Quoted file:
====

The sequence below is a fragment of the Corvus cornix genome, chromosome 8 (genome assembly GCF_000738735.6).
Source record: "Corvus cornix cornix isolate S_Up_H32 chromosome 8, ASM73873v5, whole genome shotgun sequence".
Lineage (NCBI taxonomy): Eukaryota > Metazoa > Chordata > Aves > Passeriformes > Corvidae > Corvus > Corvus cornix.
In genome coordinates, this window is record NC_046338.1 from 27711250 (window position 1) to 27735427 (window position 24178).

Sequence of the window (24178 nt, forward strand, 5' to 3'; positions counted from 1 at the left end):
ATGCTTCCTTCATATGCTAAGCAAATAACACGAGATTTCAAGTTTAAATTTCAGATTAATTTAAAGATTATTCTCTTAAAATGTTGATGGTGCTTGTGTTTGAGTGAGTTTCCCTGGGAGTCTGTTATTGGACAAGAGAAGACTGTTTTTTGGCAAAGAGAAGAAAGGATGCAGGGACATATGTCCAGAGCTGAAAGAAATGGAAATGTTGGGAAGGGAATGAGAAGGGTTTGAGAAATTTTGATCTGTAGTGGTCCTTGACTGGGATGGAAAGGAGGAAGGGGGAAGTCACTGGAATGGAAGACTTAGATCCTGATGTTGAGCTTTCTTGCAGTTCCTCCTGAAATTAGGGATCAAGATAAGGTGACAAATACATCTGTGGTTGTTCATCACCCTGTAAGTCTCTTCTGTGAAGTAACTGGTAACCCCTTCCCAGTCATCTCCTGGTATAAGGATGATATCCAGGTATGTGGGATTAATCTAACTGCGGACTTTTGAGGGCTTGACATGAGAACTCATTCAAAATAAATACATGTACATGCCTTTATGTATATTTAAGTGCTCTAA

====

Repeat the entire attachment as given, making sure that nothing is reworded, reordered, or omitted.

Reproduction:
The sequence below is a fragment of the Corvus cornix genome, chromosome 8 (genome assembly GCF_000738735.6).
Source record: "Corvus cornix cornix isolate S_Up_H32 chromosome 8, ASM73873v5, whole genome shotgun sequence".
Lineage (NCBI taxonomy): Eukaryota > Metazoa > Chordata > Aves > Passeriformes > Corvidae > Corvus > Corvus cornix.
In genome coordinates, this window is record NC_046338.1 from 27711250 (window position 1) to 27735427 (window position 24178).

Sequence of the window (24178 nt, forward strand, 5' to 3'; positions counted from 1 at the left end):
ATGCTTCCTTCATATGCTAAGCAAATAACACGAGATTTCAAGTTTAAATTTCAGATTAATTTAAAGATTATTCTCTTAAAATGTTGATGGTGCTTGTGTTTGAGTGAGTTTCCCTGGGAGTCTGTTATTGGACAAGAGAAGACTGTTTTTTGGCAAAGAGAAGAAAGGATGCAGGGACATATGTCCAGAGCTGAAAGAAATGGAAATGTTGGGAAGGGAATGAGAAGGGTTTGAGAAATTTTGATCTGTAGTGGTCCTTGACTGGGATGGAAAGGAGGAAGGGGGAAGTCACTGGAATGGAAGACTTAGATCCTGATGTTGAGCTTTCTTGCAGTTCCTCCTGAAATTAGGGATCAAGATAAGGTGACAAATACATCTGTGGTTGTTCATCACCCTGTAAGTCTCTTCTGTGAAGTAACTGGTAACCCCTTCCCAGTCATCTCCTGGTATAAGGATGATATCCAGGTATGTGGGATTAATCTAACTGCGGACTTTTGAGGGCTTGACATGAGAACTCATTCAAAATAAATACATGTACATGCCTTTATGTATATTTAAGTGCTCTAA